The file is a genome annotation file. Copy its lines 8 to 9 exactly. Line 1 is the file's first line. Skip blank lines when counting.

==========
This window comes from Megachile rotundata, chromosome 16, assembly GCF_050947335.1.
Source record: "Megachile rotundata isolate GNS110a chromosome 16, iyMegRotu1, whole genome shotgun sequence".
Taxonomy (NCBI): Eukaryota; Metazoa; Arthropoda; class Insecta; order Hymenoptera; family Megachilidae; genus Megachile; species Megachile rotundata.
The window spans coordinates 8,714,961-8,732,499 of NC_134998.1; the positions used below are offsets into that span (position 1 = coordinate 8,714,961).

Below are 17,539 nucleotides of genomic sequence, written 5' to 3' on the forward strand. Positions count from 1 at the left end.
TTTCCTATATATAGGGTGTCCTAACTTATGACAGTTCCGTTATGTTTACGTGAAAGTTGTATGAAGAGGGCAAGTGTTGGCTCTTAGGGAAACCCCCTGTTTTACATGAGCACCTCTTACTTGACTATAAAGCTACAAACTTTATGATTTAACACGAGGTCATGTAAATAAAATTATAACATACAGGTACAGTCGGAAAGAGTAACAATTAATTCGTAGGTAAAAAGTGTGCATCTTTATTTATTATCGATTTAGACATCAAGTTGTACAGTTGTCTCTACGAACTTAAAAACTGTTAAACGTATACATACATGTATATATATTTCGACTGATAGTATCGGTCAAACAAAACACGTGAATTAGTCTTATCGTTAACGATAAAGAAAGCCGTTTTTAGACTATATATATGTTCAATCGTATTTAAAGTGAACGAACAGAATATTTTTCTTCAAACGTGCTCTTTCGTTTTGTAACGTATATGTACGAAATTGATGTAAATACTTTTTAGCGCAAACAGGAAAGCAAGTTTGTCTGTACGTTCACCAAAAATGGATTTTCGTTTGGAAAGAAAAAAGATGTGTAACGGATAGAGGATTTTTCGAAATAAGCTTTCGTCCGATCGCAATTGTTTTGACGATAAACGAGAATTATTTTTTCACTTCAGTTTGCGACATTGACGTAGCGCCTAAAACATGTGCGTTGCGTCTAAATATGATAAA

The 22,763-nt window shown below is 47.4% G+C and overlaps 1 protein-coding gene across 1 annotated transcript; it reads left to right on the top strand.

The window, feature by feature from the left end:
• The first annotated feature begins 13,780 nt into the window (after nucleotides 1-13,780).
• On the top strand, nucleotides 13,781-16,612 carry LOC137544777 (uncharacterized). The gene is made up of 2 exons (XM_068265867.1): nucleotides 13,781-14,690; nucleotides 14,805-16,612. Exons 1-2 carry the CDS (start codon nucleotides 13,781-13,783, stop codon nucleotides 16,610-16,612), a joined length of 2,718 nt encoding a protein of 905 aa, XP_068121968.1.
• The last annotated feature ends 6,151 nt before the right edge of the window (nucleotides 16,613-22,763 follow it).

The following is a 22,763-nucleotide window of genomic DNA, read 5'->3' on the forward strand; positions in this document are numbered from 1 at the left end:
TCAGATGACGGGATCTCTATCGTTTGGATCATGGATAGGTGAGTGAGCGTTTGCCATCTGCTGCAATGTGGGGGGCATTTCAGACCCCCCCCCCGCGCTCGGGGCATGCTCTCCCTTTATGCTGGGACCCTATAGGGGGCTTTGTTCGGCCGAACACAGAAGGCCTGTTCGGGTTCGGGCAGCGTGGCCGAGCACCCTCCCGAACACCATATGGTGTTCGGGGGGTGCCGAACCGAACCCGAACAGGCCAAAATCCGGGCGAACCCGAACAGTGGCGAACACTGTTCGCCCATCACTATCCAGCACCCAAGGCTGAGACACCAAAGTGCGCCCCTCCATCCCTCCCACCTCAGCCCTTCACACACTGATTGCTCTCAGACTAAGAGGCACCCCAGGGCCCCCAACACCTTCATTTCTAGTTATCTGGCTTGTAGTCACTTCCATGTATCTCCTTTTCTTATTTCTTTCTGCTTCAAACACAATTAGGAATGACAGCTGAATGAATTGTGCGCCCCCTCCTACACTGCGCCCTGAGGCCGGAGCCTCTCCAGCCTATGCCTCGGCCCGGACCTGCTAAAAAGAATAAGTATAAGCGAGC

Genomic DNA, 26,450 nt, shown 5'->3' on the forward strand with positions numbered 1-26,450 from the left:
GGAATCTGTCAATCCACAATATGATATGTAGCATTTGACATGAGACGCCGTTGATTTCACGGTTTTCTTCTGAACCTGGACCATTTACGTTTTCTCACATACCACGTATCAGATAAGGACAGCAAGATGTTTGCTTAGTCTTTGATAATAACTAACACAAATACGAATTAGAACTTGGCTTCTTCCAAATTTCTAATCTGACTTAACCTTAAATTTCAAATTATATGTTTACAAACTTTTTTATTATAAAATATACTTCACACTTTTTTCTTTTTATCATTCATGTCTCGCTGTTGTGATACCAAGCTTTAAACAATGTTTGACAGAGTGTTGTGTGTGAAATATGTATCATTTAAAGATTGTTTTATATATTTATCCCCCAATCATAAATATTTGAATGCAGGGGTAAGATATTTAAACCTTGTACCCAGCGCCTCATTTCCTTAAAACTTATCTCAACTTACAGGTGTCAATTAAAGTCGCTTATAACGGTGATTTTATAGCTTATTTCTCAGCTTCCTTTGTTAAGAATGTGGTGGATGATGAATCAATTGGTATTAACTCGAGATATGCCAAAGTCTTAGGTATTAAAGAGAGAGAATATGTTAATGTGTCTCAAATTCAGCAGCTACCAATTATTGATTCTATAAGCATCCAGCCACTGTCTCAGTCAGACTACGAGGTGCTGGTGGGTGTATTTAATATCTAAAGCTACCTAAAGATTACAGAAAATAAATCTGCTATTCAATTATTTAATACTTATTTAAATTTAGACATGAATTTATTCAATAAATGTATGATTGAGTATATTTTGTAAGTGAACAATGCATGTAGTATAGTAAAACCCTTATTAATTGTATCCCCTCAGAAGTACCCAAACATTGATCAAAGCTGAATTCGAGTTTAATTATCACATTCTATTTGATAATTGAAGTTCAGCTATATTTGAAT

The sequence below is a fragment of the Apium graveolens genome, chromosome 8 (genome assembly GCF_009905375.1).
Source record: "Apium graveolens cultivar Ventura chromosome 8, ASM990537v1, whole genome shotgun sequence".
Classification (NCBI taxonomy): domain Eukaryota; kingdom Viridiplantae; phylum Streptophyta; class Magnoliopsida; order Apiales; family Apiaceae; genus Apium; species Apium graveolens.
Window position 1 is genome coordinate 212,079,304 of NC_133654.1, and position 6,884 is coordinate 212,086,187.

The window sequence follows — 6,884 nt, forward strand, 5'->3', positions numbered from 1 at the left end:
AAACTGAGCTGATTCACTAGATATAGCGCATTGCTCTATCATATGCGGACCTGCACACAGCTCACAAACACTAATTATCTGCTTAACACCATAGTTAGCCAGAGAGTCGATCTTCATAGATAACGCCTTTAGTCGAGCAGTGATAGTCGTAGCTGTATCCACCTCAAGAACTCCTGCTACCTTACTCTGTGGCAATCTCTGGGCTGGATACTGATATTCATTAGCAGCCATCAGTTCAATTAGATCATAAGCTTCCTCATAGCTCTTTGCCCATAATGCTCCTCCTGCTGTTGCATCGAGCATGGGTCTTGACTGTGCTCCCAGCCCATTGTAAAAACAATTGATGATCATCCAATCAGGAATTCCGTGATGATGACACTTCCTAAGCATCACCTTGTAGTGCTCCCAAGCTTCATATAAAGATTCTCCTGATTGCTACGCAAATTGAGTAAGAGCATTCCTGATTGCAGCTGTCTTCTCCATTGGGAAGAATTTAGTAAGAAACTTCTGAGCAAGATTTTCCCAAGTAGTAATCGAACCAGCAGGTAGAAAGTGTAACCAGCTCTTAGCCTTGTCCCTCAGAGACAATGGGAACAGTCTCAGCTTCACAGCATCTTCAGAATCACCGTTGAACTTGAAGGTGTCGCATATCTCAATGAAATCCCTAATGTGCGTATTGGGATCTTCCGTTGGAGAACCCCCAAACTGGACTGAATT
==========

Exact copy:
The window, feature by feature from the left end:
• The first annotated feature begins 13,780 nt into the window (after nucleotides 1-13,780).